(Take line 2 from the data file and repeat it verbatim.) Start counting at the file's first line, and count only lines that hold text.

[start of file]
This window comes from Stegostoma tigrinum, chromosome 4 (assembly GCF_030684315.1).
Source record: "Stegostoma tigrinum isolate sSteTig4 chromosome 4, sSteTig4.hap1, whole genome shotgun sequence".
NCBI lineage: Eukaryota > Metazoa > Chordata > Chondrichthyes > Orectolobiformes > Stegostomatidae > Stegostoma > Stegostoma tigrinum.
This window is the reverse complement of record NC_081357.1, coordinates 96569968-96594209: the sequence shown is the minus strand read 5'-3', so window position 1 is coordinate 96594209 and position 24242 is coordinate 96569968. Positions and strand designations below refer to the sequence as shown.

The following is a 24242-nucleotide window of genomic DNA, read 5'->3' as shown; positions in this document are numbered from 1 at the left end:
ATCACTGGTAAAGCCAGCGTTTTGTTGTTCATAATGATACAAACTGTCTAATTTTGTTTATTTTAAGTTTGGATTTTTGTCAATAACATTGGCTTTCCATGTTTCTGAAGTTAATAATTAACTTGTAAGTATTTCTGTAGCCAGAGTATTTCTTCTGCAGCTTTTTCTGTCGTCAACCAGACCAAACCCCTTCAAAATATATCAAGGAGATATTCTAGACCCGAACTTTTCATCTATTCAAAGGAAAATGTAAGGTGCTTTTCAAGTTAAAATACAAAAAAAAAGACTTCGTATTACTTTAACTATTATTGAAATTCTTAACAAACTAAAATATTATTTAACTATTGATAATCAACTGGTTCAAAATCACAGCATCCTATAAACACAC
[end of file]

Source record: "Stegostoma tigrinum isolate sSteTig4 chromosome 4, sSteTig4.hap1, whole genome shotgun sequence".